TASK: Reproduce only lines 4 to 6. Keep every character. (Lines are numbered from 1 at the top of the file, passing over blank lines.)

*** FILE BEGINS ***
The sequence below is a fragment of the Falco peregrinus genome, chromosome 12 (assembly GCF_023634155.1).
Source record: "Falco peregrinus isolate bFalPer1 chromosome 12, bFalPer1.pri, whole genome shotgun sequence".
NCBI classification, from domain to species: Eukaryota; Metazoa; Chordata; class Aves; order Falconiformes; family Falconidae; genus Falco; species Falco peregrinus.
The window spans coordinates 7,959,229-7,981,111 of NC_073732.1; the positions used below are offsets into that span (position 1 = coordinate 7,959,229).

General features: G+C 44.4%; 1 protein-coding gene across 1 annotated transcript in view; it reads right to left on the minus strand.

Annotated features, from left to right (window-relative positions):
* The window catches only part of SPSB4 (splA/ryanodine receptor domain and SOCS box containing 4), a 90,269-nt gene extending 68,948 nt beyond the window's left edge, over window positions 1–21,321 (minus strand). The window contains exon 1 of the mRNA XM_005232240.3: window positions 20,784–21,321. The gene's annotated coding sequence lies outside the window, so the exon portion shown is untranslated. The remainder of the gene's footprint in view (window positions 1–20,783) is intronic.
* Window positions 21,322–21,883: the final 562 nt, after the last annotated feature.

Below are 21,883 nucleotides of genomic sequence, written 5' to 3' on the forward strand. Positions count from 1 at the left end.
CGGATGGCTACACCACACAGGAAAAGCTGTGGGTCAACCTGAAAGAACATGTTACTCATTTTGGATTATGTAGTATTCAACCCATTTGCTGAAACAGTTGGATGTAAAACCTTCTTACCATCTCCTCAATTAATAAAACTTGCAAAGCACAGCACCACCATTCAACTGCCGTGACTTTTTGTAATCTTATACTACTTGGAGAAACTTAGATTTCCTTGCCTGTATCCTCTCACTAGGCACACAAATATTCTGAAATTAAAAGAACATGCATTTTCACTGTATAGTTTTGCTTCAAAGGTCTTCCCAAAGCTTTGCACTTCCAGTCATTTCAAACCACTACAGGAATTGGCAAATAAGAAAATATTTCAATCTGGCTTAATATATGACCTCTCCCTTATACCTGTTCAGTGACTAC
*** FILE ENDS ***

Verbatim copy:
The window spans coordinates 7,959,229-7,981,111 of NC_073732.1; the positions used below are offsets into that span (position 1 = coordinate 7,959,229).

General features: G+C 44.4%; 1 protein-coding gene across 1 annotated transcript in view; it reads right to left on the minus strand.

Annotated features, from left to right (window-relative positions):